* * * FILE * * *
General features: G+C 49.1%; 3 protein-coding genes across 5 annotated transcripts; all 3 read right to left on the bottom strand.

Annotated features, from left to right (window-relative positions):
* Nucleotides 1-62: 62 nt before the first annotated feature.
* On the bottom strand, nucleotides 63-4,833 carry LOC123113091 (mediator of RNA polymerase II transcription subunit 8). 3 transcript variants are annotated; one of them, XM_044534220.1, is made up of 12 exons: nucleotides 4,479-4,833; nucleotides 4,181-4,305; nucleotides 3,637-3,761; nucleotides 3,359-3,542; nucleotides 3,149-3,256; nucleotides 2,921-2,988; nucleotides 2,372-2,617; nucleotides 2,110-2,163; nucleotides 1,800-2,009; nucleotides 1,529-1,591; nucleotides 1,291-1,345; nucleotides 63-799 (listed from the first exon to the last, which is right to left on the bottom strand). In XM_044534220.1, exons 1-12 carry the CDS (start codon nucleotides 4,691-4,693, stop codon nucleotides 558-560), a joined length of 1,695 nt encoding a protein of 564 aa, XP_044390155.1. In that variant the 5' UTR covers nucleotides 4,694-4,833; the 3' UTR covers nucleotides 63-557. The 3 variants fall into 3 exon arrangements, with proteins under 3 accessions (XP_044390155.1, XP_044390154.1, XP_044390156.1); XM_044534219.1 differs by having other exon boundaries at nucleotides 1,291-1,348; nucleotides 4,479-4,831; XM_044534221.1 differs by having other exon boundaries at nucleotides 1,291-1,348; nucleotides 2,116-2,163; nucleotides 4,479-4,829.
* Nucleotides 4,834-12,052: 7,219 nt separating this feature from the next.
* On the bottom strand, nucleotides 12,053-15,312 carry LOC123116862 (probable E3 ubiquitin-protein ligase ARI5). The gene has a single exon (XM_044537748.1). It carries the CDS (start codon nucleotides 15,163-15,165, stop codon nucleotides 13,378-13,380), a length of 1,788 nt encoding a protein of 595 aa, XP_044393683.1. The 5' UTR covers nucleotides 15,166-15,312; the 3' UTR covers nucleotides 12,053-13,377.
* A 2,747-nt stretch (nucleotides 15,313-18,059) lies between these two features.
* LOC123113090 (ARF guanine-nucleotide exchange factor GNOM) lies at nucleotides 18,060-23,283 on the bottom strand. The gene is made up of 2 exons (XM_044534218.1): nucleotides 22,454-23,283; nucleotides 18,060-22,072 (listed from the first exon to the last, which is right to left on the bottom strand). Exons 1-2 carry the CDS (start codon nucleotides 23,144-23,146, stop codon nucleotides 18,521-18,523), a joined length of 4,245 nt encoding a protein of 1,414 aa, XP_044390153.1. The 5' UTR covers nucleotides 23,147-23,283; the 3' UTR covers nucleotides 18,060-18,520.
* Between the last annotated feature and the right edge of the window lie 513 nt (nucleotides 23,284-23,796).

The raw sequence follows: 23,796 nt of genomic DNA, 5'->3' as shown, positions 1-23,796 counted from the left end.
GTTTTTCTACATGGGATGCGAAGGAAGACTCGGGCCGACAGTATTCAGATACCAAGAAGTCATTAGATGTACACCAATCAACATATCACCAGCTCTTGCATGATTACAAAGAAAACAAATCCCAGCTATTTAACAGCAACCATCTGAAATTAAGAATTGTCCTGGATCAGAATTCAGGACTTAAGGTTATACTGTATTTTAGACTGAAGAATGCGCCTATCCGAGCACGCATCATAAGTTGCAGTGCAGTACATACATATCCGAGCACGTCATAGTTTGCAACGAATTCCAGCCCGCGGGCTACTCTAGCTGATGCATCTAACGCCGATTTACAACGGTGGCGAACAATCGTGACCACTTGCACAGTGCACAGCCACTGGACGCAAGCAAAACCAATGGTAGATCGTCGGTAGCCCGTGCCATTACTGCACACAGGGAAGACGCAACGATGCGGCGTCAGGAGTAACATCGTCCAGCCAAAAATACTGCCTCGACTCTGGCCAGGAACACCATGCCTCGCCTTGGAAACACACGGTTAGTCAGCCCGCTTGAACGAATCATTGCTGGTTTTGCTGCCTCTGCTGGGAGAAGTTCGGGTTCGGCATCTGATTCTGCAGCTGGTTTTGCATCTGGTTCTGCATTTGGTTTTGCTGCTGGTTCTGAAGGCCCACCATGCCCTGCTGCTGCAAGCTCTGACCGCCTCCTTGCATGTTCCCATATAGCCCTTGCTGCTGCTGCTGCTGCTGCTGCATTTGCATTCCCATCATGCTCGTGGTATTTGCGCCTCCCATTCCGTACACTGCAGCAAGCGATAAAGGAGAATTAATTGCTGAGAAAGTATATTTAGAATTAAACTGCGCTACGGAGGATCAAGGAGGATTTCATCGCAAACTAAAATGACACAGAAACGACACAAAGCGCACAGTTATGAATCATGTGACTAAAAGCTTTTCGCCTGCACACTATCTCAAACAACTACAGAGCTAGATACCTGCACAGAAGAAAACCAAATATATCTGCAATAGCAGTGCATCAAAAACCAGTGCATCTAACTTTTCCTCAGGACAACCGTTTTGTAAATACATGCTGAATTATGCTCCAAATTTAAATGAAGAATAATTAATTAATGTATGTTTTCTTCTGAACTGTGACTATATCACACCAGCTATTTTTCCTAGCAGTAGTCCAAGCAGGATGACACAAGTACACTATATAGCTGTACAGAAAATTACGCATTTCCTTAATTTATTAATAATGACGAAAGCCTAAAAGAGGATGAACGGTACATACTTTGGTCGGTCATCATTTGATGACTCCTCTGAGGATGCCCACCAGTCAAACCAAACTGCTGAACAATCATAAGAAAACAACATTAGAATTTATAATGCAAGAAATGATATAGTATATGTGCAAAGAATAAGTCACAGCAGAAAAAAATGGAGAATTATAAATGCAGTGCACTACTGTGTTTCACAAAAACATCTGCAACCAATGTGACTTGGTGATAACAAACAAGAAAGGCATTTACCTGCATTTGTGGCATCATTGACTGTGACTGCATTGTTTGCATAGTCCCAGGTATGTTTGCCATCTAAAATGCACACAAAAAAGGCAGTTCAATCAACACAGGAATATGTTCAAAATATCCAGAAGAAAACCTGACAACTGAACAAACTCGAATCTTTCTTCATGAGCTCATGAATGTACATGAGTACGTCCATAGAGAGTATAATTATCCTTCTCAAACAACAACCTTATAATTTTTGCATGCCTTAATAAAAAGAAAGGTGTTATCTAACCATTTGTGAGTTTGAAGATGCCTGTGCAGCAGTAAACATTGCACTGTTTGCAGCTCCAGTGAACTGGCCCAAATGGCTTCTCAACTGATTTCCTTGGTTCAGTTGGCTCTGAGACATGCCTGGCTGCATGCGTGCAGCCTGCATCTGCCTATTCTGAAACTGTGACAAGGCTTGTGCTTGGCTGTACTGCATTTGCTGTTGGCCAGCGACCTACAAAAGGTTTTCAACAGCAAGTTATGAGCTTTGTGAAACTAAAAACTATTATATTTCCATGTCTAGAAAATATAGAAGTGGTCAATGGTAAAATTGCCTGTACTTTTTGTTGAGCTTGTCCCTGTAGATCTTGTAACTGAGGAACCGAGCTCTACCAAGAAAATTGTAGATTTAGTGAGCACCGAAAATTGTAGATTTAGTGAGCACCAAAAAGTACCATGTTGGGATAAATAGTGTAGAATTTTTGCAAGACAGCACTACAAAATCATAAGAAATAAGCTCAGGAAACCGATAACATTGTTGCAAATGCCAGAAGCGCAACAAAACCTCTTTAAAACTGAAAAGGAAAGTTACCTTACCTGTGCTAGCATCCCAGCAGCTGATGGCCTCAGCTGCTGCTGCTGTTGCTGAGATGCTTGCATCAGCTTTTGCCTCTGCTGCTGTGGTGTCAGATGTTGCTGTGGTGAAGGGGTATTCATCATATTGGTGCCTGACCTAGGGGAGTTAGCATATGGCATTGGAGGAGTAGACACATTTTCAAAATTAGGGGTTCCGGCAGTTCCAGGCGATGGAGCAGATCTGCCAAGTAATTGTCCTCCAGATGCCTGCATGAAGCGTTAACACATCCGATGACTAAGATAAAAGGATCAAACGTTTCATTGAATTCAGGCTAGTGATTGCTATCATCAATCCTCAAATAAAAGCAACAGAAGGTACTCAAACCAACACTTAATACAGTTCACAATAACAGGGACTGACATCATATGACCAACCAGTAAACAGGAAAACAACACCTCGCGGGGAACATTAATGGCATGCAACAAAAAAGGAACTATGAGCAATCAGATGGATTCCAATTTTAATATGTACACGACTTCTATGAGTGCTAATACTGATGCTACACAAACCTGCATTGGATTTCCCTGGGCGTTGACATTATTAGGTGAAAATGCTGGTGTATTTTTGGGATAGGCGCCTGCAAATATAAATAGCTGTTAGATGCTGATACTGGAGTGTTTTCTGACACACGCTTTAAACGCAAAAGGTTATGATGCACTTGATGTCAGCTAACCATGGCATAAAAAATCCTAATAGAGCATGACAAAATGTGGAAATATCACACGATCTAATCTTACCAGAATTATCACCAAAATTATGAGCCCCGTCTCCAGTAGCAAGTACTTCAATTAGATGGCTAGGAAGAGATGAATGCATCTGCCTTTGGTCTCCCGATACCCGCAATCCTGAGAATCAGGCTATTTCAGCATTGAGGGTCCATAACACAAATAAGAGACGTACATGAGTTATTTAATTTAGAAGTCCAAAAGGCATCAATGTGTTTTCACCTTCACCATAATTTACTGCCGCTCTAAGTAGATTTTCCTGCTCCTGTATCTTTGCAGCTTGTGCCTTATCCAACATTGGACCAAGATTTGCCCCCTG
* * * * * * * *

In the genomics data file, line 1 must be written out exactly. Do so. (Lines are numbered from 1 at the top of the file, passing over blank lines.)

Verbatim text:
General features: G+C 49.1%; 3 protein-coding genes across 5 annotated transcripts; all 3 read right to left on the bottom strand.